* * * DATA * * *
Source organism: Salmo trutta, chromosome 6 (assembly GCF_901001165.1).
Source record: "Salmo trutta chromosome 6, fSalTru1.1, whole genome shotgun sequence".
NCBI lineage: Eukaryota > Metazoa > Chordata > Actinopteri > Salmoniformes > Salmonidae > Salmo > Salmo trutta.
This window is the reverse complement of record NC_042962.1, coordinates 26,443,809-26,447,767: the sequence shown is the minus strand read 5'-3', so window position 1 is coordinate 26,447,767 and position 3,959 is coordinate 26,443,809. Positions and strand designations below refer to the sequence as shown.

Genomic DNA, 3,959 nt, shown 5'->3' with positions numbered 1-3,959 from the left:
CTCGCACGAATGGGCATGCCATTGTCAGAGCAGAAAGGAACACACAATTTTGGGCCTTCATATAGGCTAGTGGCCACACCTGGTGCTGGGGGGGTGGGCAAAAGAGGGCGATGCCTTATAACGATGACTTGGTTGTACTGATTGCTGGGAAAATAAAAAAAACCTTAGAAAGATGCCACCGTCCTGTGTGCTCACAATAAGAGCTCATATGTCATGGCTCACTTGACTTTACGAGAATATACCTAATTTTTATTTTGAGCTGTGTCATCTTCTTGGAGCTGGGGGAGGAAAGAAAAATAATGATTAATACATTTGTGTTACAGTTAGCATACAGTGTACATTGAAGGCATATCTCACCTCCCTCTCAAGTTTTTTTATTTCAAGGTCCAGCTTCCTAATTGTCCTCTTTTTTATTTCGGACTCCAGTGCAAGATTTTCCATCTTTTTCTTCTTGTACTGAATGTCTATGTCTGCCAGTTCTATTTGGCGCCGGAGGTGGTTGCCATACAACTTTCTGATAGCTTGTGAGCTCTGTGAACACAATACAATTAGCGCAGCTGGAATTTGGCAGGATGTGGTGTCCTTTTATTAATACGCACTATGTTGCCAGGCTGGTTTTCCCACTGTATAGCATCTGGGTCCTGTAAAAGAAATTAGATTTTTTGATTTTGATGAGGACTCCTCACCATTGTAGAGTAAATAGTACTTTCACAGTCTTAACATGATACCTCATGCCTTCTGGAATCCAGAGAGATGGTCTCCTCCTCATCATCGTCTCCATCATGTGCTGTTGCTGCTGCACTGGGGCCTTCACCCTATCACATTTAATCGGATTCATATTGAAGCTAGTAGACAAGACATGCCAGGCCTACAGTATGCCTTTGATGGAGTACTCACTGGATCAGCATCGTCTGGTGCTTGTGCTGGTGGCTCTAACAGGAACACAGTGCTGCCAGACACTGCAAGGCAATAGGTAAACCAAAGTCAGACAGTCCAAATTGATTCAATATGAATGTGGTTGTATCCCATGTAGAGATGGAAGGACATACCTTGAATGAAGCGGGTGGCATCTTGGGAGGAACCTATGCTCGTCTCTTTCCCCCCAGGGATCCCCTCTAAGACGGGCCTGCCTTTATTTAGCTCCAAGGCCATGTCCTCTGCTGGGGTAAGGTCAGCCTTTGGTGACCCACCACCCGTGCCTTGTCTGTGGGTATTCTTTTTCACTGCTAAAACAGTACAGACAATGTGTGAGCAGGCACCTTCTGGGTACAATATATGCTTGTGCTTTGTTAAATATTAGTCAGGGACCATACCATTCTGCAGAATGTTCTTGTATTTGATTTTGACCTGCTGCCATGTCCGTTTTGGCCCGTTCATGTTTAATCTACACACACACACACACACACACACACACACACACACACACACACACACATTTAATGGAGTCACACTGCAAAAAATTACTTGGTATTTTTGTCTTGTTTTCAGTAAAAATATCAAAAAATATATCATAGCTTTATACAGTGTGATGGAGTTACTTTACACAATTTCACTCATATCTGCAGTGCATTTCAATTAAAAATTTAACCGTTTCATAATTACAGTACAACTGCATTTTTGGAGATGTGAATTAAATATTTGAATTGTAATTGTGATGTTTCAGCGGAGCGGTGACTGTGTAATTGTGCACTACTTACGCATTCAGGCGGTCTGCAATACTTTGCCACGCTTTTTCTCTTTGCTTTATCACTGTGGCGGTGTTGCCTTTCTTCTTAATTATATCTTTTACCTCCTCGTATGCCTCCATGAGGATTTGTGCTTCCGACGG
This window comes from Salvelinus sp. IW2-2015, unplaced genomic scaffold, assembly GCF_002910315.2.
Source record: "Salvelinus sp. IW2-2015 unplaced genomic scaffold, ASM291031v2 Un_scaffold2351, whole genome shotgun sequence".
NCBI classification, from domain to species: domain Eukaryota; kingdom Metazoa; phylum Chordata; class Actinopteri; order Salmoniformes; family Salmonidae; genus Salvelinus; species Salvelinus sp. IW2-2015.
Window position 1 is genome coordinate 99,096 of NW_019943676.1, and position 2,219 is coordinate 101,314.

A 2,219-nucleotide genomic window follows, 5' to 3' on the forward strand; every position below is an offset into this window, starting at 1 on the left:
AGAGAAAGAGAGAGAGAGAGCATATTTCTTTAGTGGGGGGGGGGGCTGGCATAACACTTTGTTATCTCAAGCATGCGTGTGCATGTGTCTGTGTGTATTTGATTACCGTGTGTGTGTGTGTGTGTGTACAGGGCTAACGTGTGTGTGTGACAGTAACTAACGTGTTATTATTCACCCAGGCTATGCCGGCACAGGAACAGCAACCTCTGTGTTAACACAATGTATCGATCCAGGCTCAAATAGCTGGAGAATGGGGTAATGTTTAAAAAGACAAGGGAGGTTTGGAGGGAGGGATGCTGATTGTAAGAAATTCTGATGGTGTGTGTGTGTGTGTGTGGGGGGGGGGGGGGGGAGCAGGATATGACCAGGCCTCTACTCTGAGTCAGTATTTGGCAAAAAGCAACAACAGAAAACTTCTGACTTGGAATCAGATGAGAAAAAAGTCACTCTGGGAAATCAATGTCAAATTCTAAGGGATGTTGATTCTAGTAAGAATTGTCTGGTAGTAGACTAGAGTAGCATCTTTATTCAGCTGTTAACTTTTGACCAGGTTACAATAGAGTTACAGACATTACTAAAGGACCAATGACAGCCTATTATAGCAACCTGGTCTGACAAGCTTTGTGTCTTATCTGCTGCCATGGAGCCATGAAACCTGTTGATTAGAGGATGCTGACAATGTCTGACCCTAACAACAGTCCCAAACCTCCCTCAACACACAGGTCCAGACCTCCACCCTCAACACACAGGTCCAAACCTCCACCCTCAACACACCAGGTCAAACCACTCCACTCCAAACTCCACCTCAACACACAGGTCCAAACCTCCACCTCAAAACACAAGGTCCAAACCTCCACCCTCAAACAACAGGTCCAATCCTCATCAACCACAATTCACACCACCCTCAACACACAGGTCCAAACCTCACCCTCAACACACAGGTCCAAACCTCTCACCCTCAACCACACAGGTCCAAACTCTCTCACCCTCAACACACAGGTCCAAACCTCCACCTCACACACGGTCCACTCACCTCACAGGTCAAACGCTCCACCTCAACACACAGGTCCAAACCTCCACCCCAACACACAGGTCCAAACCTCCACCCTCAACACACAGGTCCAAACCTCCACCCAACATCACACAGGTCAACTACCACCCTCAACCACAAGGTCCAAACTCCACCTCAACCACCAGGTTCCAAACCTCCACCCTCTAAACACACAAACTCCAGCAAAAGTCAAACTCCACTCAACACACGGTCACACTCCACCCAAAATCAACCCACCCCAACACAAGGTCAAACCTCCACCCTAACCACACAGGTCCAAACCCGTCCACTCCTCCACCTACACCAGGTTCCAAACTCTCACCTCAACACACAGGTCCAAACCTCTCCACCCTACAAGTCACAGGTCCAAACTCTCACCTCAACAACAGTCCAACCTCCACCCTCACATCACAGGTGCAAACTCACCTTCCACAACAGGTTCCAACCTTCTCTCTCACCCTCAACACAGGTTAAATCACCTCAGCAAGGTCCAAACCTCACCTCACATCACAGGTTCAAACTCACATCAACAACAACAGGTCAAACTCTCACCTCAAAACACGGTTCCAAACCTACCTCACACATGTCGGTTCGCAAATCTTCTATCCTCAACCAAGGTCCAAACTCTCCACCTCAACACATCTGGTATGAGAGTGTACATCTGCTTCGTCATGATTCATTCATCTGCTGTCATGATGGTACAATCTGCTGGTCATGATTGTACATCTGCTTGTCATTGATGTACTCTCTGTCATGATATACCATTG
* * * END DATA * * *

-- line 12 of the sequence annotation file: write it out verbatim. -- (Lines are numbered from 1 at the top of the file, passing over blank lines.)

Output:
AGAGAAAGAGAGAGAGAGAGCATATTTCTTTAGTGGGGGGGGGGGCTGGCATAACACTTTGTTATCTCAAGCATGCGTGTGCATGTGTCTGTGTGTATTTGATTACCGTGTGTGTGTGTGTGTGTGTACAGGGCTAACGTGTGTGTGTGACAGTAACTAACGTGTTATTATTCACCCAGGCTATGCCGGCACAGGAACAGCAACCTCTGTGTTAACACAATGTATCGATCCAGGCTCAAATAGCTGGAGAATGGGGTAATGTTTAAAAAGACAAGGGAGGTTTGGAGGGAGGGATGCTGATTGTAAGAAATTCTGATGGTGTGTGTGTGTGTGTGTGGGGGGGGGGGGGGGGAGCAGGATATGACCAGGCCTCTACTCTGAGTCAGTATTTGGCAAAAAGCAACAACAGAAAACTTCTGACTTGGAATCAGATGAGAAAAAAGTCACTCTGGGAAATCAATGTCAAATTCTAAGGGATGTTGATTCTAGTAAGAATTGTCTGGTAGTAGACTAGAGTAGCATCTTTATTCAGCTGTTAACTTTTGACCAGGTTACAATAGAGTTACAGACATTACTAAAGGACCAATGACAGCCTATTATAGCAACCTGGTCTGACAAGCTTTGTGTCTTATCTGCTGCCATGGAGCCATGAAACCTGTTGATTAGAGGATGCTGACAATGTCTGACCCTAACAACAGTCCCAAACCTCCCTCAACACACAGGTCCAGACCTCCACCCTCAACACACAGGTCCAAACCTCCACCCTCAACACACCAGGTCAAACCACTCCACTCCAAACTCCACCTCAACACACAGGTCCAAACCTCCACCTCAAAACACAAGGTCCAAACCTCCACCCTCAAACAACAGGTCCAATCCTCATCAACCACAATTCACACCACCCTCAACACACAGGTCCAAACCTCACCCTCAACACACAGGTCCAAACCTCTCACCCTCAACCACACAGGTCCAAACTCTCTCACCCTCAACACACAGGTCCAAACCTCCACCTCACACACGGTCCACTCACCTCACAGGTCAAACGCTCCACCTCAACACACAGGTCCAAACCTCCACCCCAACACACAGGTCCAAACCTCCACCCTCAACACACAGGTCCAAACCTCCACCCAACATCACACAGGTCAACTACCACCCTCAACCACAAGGTCCAAACTCCACCTCAACCACCAGGTTCCAAACCTCCACCCTCTAAACACACAAACTCCAGCAAAAGTCAAACTCCACTCAACACACGGTCACACTCCACCCAAAATCAACCCACCCCAACACAAGGTCAAACCTCCACCCTAACCACACAGGTCCAAACCCGTCCACTCCTCCACCTACACCAGGTTCCAAACTCTCACCTCAACACACAGGTCCAAACCTCTCCACCCTACAAGTCACAGGTCCAAACTCTCACCTCAACAACAGTCCAACCTCCACCCTCACATCACAGGTGCAAACTCACCTTCCACAACAGGTTCCAACCTTCTCTCTCACCCTCAACACAGGTTAAATCACCTCAGCAAGGTCCAAACCTCACCTCACATCACAGGTTCAAACTCACATCAACAACAACAGGTCAAACTCTCACCTCAAAACACGGTTCCAAACCTACCTCACACATGTCGGTTCGCAAATCTTCTATCCTCAACCAAGGTCCAAACTCTCCACCTCAACACATCTGGTATGAGAGTGTACATCTGCTTCGTCATGATTCATTCATCTGCTGTCATGATGGTACAATCTGCTGGTCATGATTGTACATCTGCTTGTCATTGATGTACTCTCTGTCATGATATACCATTG